UN speeches end with silence from Myanmar and Afghanistan
LONDON (Reuters) – Mauritania’s foreign minister on Monday urged the international community to cancel African countries’ external debt amid an escalating global financial crisis.
In a speech before the United Nations General Assembly in New York, Mohamed Salem Ould Merzoug also called for support for the Sahel region in the fight against terrorism.
He thanked Secretary-General Antonio Guterres for his “diligent efforts to promote the UN and strengthen its role” in “very difficult and complex international conditions”.
Merzug pointed to a perfect storm of issues, from the Russian-Ukrainian conflict to the COVID-19 pandemic, to terrorism and natural disasters linked to climate change, noting how these events put disproportionate pressure on the poorest countries. , especially in Africa.
“These crises, and their economic, social and humanitarian repercussions, are unprecedented,” he said, adding that, for example, the Russian-Ukrainian conflict had affected food and fuel supply lines to countries in development.
He commended the international community for its work in securing agreements for the shipment of grain across the Black Sea, but called for “increased efforts to find solutions that would guarantee peace, security and dignity for all the peoples of the world,” which he says should include the cancellation of African debts.
“The Islamic Republic of Mauritania calls on the international community to assume its responsibilities towards developing and poor countries, to help them as quickly as possible to meet the challenges threatening their food security as well as to counter the other negative effects of these crisis,” he added. said.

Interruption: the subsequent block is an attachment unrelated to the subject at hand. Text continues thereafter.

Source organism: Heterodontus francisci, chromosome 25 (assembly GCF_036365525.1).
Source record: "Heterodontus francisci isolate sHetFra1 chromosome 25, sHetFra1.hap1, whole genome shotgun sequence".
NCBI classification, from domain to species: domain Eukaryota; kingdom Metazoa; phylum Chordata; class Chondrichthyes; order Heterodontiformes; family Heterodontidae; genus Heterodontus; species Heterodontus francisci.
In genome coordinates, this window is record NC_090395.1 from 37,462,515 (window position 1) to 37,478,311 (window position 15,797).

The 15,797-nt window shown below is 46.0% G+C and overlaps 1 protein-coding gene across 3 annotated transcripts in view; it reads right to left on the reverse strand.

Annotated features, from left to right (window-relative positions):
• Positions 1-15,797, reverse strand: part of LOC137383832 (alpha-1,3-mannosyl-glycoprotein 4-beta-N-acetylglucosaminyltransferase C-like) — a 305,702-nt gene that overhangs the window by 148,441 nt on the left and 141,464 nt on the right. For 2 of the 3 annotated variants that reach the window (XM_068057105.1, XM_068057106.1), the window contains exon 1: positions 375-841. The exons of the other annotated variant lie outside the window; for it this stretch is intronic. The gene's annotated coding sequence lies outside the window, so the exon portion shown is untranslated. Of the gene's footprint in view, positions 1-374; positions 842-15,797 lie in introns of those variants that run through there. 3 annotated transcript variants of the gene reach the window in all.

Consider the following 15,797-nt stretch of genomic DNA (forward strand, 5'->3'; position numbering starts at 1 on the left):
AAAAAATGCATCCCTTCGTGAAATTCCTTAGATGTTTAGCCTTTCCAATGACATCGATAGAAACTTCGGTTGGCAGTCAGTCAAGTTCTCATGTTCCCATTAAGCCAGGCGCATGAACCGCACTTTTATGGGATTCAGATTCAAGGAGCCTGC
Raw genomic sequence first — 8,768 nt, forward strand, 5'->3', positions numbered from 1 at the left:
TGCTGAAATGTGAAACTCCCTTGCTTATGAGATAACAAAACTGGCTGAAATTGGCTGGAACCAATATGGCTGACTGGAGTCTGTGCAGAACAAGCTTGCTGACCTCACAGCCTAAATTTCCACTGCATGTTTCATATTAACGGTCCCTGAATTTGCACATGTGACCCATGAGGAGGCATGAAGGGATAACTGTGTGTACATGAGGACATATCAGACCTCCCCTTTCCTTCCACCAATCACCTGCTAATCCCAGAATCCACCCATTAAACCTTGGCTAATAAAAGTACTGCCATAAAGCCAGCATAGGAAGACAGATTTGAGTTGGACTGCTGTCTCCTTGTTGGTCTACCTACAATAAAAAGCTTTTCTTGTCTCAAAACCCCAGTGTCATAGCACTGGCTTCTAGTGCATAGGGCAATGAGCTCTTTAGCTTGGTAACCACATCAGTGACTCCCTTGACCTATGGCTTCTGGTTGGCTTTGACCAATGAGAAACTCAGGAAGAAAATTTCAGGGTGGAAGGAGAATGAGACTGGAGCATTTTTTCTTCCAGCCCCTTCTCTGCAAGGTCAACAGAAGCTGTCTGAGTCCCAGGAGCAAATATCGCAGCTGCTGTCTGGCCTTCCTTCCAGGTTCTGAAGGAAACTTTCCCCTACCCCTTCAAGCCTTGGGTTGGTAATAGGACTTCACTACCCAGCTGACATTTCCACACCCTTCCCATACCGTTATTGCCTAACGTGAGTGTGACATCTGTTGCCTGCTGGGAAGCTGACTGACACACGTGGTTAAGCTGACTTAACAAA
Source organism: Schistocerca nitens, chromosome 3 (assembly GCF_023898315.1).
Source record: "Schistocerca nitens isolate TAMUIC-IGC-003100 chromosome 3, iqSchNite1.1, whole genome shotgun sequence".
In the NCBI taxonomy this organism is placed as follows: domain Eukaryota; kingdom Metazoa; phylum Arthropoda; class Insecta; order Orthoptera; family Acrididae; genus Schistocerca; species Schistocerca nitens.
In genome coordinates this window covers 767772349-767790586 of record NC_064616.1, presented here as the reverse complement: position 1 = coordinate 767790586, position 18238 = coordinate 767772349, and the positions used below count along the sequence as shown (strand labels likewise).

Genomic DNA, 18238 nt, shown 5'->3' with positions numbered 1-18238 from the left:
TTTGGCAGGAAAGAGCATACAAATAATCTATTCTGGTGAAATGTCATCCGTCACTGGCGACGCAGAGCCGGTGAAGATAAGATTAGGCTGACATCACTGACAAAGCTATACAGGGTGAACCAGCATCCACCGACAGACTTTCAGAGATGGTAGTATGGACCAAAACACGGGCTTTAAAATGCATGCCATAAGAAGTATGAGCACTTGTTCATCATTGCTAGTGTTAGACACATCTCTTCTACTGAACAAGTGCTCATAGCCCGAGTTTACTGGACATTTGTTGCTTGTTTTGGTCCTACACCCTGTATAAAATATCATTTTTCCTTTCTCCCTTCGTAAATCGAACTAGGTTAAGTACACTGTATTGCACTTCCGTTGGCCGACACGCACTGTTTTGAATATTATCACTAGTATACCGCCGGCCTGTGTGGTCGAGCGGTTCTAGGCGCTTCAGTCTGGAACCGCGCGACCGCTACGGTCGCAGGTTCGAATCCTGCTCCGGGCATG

Merzoug added that Mauritania has made progress on a series of issues, including “the restoration of the values of justice, equity, democracy, individual and collective freedoms, freedom of the press, and the adoption of dialogue and consultation to manage government affairs with the participation of civil society.
He highlighted the country’s efforts to protect human rights by combating human slavery and child trafficking, as well as illegal migration.
He also discussed government programs to support the poor and younger in society by building schools and medical centers and providing clean water.
“We have prepared programs to train young people and empower young people so that they are positive elements when they enter the labor market. We have also worked to promote women’s participation in politics,” he said.
Merzoug added that Mauritania has hosted and provided assistance to 85,000 refugees from neighboring Mali, but called for more efforts to resist instability and terrorism in the region.
“Mauritania has always taken care to establish a united approach to the fight against terrorism in all its forms,” he said.
“We believe that the countries of the Sahel represent a key force in resisting terrorism and establishing development throughout the region. Here, we call for the support of this group of countries as we move forward and overcome the obstacles they face today.
Merzoug reiterated Mauritania’s commitment to the environment and renewable energy, saying the country is focused on keeping 40% of its electricity from “clean and renewable” sources.
He added that Mauritania will make the most of its “enormous natural resources” in wind and solar potential to expand this weighting in the future.
“We have achieved significant results in our efforts to combat desertification through agricultural reforms in areas that have been affected by drought,” Merzoug said.
“We seek to improve our use of water resources and protect biodiversity. Here, we have great hopes for COP27, which is to be held in Egypt from November 6 to 18, and we hope that all States will honor their commitments there.
Merzoug stressed his country’s support for the “sovereignty and dignity” of the Palestinian people, calling for a “political solution that maintains the territorial integrity and independence of Palestine”.
He also called for support from “legitimate powers” in Mauritania’s “sister country”, Yemen, adding: “We call for a peaceful solution.”